3D printing is revolutionising advanced manufacturing.
This is why we have invested in the latest state of the art 3D printing equipment at our new centre for advanced manufacturing, the Feritech Innovation Centre near Falmouth. Here we are able to carry out on one site everything from design to machining, large scale fabrication, hydraulics, embedded software, electronics and 3D printing. Having all these disciplines on one site enables faster, more effective completion of challenging engineering projects.
The worldwide demand for 3D printing services has increased by 21% in the last year, despite the pandemic, and demand is likely to grow exponentially. Why? Because it provides so many benefits to advanced manufacturing.
For prototyping, 3D printing makes the whole process faster and less expensive. It is also great for making many changes and adjustments to the prototype as you refine its performance.
3D printing is ideal for low volume production runs. Small quantities of parts can be produced quickly without the need to invest in new tooling or moulds.
With 3D printing, it is much easier to provide clients with highly customised parts, designed to their specific requirements, regardless of how complex the shape or configuration may be.
Further benefits of 3D printing can include:
- Reduction in costs. It is a highly automated process which requires relatively few people to operate it.
- Lower business risk. It is possible to start with very small production runs and build up over time, once you have established a market for the product.
- Speed to market. You can develop new ideas and get them to market more quickly that would otherwise be possible.
- Less wastage of materials. A 3D printer only uses the exact quantity of material that is needed to make the product.
While plastics and polymers are still the most widely used materials for 3D printing, the choice available to manufacturers is growing all the time. It is now possible to 3D print with metals such as high strength aluminium, with ceramics, and with high strength composites, amongst many other advanced materials.
3D printing is now being used widely across industry, and two of the most enthusiastic adopters of the technology have been aerospace and automotive. In aerospace it is being used to produce items such as tools and templates, structural brackets, internal fittings such as dashboards, and is helping to manufacture lighter, more efficient components for engines and turbines. In the automotive industry, 3D printing has been used for years for prototyping new models. Now it is expanding into production tooling and into making customised parts for high performance cars.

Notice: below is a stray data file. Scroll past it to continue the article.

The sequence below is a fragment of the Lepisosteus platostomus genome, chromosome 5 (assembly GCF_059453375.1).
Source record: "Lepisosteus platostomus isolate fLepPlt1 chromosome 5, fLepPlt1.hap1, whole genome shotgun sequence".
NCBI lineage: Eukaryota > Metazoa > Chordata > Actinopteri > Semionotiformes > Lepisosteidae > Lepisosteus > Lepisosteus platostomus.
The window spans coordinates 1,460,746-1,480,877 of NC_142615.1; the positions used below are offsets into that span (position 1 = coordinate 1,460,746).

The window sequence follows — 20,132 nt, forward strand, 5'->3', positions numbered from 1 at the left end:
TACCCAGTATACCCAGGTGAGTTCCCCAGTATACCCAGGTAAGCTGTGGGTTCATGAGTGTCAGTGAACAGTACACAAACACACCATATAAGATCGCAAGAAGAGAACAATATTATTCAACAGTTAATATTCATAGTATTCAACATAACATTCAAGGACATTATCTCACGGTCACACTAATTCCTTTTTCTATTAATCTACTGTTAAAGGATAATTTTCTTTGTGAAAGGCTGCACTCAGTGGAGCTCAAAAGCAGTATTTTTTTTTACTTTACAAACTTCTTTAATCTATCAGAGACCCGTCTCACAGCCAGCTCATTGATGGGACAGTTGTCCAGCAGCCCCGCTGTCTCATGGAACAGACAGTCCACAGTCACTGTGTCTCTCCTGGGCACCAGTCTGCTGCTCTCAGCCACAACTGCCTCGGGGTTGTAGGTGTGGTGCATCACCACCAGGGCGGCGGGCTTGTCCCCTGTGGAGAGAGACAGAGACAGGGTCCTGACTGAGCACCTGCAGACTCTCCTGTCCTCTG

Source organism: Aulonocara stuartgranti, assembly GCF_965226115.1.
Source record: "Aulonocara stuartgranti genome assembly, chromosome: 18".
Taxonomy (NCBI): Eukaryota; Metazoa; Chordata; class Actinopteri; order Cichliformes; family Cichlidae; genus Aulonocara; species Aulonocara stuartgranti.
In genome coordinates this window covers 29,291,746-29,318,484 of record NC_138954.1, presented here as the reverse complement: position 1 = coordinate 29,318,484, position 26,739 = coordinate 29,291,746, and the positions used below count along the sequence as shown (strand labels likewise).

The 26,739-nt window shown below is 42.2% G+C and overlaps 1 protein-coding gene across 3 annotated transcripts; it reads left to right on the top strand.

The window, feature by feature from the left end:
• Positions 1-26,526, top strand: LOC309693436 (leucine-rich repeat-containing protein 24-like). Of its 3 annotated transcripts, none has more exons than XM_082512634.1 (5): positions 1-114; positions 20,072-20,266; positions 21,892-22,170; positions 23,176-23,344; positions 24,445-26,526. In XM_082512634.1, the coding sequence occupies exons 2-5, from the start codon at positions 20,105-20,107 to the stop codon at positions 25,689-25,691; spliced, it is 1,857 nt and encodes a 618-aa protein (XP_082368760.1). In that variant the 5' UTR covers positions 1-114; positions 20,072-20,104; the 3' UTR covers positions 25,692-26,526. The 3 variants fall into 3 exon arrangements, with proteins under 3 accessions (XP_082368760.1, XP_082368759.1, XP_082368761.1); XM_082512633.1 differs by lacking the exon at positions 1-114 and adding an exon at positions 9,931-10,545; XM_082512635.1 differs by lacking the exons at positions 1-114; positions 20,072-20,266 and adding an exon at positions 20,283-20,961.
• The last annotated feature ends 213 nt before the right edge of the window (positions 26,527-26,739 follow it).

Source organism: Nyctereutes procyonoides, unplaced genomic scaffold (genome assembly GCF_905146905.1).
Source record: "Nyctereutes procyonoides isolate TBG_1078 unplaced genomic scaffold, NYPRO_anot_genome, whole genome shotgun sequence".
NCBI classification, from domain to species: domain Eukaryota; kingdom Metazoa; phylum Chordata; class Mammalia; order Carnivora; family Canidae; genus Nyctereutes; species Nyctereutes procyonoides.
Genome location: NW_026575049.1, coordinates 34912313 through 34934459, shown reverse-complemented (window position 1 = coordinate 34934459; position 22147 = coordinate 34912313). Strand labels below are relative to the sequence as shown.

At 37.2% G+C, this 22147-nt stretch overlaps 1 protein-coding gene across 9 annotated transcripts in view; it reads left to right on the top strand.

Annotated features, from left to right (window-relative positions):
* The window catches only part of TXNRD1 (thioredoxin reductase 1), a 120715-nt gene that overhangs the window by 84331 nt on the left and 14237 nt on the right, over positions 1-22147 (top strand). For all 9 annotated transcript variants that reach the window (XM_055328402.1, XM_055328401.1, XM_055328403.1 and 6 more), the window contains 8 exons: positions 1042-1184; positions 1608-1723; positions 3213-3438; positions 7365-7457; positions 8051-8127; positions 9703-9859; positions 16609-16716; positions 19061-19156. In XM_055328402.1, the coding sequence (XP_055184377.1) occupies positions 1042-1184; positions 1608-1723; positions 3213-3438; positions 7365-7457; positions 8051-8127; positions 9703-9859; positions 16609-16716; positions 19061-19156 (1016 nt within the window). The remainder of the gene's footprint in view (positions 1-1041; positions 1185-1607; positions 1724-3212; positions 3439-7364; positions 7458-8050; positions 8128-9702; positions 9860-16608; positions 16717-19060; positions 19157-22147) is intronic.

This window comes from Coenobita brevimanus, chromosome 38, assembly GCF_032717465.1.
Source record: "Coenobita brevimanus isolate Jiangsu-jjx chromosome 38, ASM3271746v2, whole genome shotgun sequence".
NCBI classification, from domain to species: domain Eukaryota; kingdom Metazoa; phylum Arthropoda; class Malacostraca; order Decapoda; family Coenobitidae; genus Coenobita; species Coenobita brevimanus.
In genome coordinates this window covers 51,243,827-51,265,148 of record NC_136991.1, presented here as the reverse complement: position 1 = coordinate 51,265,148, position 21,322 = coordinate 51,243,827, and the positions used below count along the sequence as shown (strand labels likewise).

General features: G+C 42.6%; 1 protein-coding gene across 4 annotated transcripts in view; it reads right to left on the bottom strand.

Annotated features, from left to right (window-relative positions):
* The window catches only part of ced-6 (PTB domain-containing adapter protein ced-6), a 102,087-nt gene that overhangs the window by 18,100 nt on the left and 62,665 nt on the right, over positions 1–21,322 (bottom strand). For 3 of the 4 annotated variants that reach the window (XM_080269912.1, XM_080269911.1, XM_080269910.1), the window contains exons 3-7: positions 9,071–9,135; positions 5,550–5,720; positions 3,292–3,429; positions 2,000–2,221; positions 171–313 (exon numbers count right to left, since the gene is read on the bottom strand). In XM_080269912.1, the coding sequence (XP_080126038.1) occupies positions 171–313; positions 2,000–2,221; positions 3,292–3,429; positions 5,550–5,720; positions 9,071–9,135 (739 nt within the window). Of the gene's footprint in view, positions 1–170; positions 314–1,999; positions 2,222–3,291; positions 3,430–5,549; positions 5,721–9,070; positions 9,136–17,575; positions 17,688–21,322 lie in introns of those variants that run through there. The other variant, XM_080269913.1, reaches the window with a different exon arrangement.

At Feritech, we see an important future role for 3D printing in marine engineering and the offshore energy market. For example, the planned development of floating offshore wind turbines in the Celtic Sea off of Cornwall will create new demand for highly specialised parts, from turbine blades to smaller, bespoke components. That is a market where Feritech can play a leading role, working in collaboration with product designers and other supply chain specialists in Cornwall.
The exciting potential for 3D printing can be illustrated by some of the impressive achievements that have been made over recent years:
- A concrete footbridge over a canal in Shanghai was made using 3D printing. It also features embedded smart sensors to detect physical stress, foot traffic and stability.
- A large ship’s propeller, called the WAAMpeller, was made by a 3D printing process that involved the use of an electric arc to melt metal wire. Weighing over 200 kilos, the large propeller was created from nearly 300 layers of nickel aluminium bronze alloy.
- A Russian company is able to 3D print a modest house in just 24 hours, and save up to 40% on construction costs. The mobile printer lays down layers of a concrete mixture to build up the walls of the structure.
- The University of Maine set a record for the largest boat ever 3D printed – a 25-foot, 5,000-pound boat called 3Dirigo, which is made from thermoplastics.
- NASA now has 3D printers on board the International Space Station, so that small replacement parts can be produced while in orbit.
3D printing is opening up all kind of new possibilities for advanced manufacturing, and changing the way we think about product design. At Feritech, we want to be a part of that revolution.